Suzuki Jimny - The prince of off-road
There are few car companies that stick to their initial mantra, and the Suzuki Jimny is one of them. It is something that I love about the company in the same way that I like the fact that Porsche and Mini stick to their fundamental designs.
These Jimnys have been populating Jamaican roads for decades and were made popular in the ‘90s, as they were used by many corporations, including the Jamaica Public Service. In many instances, they were driven hard and fast, however, their biggest advantage was the fact that they could go into a lot of untapped rural areas. These roads were rocky and narrow, nevertheless the Jimnys were up for the challenge and often outperformed more established four-wheel-drive vehicles. Back then people knew them as the Samurai, and they came in many different versions, including a soft-top model.
Now in its fourth generation, the Jimny still keeps its fundamental designs and dimensions as it remains a two-door vehicle with a ladder-frame chassis.
While the silhouette remains the same, the outside takes some design cues from the Mercedes G, Hummer, and Jeep Wrangler. Much like these vehicles, the windshield is almost at a 90° angle to the bonnet, and it has prominent circular headlights.
But if you think it is a copycat, think again. This vehicle can do just as much or even more off-roading as the ones mentioned above.
What’s on the inside
On the outside, the vehicle looks small, however, when you get to the inside, it feels much bigger. It has a high roof line, which is great for persons who are tall. And there is a very thin centre console, which makes the interior broader than it appears as two adults can be in the front without it feeling crammed.
Hard, rubber surfaces are used throughout the interior to evoke a sense of ruggedness as well as functionality if the vehicle has to go into water. To help create extra room, the padding on the doors is minimal and the window controls are on the centre console, which is definitely reminiscent of the Jeep Wrangler. There are four switches in a designated row that control the windows, traction, and the hill descent. With this being done, I was kind of expecting the doors to be easily removed to give the vehicle a more engaging experience when off-road. Unlike the other switches, the speakers are in the doors, and at the upper section of the door, there is a slight protrusion to allow the driver’s elbow to rest.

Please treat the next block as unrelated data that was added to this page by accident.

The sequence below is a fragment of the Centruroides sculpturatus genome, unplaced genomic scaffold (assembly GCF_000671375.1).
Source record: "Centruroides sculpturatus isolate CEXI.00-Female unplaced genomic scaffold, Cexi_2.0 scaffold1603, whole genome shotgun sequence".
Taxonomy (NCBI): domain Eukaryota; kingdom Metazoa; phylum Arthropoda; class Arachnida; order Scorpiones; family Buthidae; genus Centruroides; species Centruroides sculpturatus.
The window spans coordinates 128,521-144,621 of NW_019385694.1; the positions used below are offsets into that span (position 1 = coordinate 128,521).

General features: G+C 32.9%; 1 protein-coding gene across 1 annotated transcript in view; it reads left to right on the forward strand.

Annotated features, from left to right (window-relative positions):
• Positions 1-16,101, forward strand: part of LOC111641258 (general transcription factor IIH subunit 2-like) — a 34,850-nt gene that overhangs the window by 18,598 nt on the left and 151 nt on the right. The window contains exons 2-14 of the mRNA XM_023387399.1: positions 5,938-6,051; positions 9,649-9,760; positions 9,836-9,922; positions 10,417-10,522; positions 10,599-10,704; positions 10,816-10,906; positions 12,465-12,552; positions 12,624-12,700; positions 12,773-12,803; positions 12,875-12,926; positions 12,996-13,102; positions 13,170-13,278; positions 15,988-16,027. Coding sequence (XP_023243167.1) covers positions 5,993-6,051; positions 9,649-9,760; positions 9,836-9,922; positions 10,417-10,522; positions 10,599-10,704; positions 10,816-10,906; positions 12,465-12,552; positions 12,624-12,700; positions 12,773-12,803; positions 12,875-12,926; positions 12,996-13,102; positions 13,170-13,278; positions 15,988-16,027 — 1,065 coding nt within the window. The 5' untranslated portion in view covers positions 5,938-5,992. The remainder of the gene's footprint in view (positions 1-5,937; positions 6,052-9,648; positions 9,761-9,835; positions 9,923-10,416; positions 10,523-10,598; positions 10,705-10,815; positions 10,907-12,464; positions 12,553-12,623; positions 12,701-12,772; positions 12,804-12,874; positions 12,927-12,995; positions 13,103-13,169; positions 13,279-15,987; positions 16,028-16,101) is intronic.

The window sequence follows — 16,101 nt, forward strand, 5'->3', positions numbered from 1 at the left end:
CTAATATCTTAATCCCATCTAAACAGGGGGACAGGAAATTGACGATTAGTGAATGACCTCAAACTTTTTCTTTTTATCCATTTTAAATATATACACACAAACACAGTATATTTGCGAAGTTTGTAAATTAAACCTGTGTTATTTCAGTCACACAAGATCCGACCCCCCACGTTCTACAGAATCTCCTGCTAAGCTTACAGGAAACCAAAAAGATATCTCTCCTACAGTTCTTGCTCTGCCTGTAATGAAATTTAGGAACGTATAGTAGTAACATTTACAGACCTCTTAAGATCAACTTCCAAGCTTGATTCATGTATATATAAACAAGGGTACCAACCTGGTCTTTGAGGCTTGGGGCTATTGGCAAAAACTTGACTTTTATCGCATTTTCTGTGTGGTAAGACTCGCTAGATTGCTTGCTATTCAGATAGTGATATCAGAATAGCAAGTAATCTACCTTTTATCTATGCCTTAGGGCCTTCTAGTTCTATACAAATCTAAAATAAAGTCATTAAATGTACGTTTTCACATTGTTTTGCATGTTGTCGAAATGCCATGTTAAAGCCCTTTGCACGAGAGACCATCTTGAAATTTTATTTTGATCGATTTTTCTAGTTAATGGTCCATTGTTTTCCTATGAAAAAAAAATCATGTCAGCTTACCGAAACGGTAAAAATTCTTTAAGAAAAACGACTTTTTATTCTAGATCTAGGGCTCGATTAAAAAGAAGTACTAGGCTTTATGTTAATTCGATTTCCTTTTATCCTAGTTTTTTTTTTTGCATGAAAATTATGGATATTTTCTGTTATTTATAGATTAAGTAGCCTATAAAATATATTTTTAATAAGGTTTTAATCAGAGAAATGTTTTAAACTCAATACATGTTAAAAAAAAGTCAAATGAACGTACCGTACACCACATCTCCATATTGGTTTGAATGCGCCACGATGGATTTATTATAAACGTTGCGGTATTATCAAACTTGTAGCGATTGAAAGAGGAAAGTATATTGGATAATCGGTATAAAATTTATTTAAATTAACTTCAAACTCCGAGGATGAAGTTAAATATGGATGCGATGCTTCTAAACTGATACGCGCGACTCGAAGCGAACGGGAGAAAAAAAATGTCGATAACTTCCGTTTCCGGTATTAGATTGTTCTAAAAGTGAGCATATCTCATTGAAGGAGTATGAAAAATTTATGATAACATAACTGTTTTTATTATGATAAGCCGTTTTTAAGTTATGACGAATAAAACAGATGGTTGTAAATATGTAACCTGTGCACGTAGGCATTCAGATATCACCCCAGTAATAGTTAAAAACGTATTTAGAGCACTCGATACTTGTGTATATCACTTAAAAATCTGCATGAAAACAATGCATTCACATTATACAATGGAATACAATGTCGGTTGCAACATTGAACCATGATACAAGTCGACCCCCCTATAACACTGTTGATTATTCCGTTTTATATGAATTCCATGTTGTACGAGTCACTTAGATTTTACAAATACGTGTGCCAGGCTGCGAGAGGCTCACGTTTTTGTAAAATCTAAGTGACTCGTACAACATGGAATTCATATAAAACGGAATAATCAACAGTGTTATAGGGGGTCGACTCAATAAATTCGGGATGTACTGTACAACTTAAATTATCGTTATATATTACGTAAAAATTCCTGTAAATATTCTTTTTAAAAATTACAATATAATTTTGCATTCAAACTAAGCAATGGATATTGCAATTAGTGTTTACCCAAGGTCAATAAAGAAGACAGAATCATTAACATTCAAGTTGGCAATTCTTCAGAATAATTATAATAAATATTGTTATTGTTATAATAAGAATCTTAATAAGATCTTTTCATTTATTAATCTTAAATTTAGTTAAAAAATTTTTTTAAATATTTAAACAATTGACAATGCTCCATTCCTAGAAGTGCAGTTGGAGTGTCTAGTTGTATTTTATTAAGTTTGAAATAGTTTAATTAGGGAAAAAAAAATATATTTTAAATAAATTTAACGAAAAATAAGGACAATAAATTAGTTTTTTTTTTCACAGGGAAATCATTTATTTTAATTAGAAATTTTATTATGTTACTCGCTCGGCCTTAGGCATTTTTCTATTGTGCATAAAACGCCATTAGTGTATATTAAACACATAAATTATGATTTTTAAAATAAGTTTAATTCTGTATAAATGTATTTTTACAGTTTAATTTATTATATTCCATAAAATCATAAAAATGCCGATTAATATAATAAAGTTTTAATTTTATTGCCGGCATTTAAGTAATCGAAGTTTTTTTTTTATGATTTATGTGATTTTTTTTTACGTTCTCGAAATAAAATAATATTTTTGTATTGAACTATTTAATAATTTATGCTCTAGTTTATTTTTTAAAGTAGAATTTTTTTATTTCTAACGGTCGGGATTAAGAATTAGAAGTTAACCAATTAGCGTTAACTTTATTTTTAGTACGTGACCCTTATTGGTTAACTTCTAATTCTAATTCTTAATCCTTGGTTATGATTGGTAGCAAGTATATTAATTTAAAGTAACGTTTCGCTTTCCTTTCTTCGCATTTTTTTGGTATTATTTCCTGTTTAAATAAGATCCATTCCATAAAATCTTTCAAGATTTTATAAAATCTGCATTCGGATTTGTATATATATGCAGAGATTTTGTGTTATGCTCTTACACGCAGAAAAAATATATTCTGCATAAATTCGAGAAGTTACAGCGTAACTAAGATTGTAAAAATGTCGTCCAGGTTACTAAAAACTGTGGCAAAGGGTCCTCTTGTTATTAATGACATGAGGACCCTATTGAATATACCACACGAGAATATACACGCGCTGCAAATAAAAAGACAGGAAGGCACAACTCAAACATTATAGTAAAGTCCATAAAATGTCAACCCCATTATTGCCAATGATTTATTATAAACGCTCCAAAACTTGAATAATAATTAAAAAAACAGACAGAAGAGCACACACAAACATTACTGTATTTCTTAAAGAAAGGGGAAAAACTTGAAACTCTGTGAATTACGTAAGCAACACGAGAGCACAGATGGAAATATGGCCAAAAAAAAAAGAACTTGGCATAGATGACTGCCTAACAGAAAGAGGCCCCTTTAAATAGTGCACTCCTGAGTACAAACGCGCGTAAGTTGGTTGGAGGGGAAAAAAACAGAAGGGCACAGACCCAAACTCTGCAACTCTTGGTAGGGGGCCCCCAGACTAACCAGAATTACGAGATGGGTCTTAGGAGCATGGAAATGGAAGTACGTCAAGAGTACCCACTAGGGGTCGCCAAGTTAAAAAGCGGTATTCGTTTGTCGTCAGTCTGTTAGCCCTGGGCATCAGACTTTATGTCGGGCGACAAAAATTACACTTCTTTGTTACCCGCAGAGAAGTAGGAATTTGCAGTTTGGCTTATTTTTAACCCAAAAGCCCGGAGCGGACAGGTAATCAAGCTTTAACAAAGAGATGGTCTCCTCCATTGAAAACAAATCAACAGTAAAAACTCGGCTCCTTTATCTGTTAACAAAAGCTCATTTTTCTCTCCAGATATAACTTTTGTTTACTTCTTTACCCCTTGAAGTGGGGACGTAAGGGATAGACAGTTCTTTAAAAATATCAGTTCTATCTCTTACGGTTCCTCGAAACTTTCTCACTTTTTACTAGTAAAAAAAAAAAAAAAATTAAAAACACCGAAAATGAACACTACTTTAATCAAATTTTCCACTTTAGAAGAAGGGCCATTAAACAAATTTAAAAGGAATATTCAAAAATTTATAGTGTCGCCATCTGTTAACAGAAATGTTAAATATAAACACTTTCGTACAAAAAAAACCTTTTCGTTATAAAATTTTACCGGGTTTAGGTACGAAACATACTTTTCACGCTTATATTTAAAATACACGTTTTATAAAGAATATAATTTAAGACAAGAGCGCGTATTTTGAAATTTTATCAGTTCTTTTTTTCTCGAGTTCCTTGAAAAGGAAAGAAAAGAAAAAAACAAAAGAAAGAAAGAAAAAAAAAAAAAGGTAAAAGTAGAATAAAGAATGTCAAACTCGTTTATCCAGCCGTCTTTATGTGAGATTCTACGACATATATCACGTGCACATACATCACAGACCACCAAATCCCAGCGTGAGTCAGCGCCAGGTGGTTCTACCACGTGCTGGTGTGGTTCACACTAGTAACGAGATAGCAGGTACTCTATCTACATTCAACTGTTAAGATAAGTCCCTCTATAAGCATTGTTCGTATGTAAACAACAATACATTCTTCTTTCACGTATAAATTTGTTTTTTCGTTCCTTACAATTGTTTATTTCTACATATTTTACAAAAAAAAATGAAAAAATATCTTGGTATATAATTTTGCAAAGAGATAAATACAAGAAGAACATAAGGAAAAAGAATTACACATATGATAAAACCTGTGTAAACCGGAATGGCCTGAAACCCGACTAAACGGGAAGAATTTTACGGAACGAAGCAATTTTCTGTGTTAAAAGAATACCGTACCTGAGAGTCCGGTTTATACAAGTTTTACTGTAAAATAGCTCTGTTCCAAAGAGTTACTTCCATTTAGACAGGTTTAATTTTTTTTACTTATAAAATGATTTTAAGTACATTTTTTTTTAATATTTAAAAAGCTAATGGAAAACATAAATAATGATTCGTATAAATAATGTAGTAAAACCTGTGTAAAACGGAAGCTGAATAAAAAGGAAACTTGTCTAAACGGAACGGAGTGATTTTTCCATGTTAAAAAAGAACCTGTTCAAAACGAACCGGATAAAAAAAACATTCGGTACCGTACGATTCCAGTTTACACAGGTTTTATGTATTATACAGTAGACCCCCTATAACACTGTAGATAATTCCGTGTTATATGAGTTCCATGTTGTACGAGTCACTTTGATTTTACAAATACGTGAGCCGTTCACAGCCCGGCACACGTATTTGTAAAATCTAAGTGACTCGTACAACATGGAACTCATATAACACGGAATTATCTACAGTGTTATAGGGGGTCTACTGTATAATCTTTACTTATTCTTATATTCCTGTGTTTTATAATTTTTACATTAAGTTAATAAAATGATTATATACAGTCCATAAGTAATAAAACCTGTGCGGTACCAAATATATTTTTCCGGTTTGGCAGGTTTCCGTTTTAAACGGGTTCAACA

Helping to create a more comfortable ride are padded fabric seats. The only addition I would make is to put larger bolsters to hug the driver more when offroad, however, this might be a pet peeve on my end.
There is great all-round visibility as the pillars do not obscure your vision from the front or the back. The rear seats are also impressive for their size and to fold them down is a simple process of pulling a designated loop. Once they are faced down, the back of the seats are made from a hard rubber, which means that they can manage water spills as well as rugged objects being placed on them.There is also an adjustable headrest, and to my surprise, the seats can be reclined slightly. This was a shocker as there are many SUVs that still don’t have this function.
The back door is aided by a hydraulic system, which ensures that it opens very easily. With the two back seats up, there is still a little space for storage, and it can easily hold two backpacks. This shows that the engineers were being very thoughtful when constructing the Jimny as they tried to make it superfunctional.
Given its off-road capability, driving it around town would not do it any justice. For this reason, I chose to take it up to Holywell, using the parochial road that starts in St Andrew. This is a path that only legitimate four-wheel-drive vehicles can take. Equipped with a 1.5 litre naturally aspirated engine, the Jimny is a fully functional four-wheel- drive vehicle, equipped with a differential on the front and back axles. There is also a designated gear to control this, which allows the driver to shift to four-wheel high and low.
The most fun thing about driving it over the various rocks and trenches is the fact that the vehicle has a 37 degree approach angle and forty nine degree departure angle. This also allowed me to climb over many different objects without scraping the bumper. This was also made possible by the ground clearance of 8.07 inches or 20.5 cm.
The square side mirrors also provide adequate coverage of the vehicle, which comes in handy when reversing.
The coil-spring suspension at the front and back is very comforting ,which is a welcomed improvement from previous models. However, there will be some uneasiness because of the short wheelbase. The turning radius of 32.2 feet ,or 9.8 metres, was also equally impressive as there are huge wheel wells, which allows the tires to turn to their maximum angle.
Price of tested model: $4 million
Engine: 1.5 litre
Horse power: 101HP @ 6000rpm
Torque: 95 lb-ft @ 4000rpm
Transmission: 4WD, four-speed automatic.
Fuel tank: 40 litre/10.6 gallons
Body Type: SUV
Curb Weight : 2,348lbs /1,065 kg
Max. Towing Capacity Weight : 2,866lbs/1,300kg
Available at: Stewart’s Auto Sales Ltd, 49-53 South Camp Road. Tel (876) 968-0930,
(876) 968-0931, www.suzukijamaica.com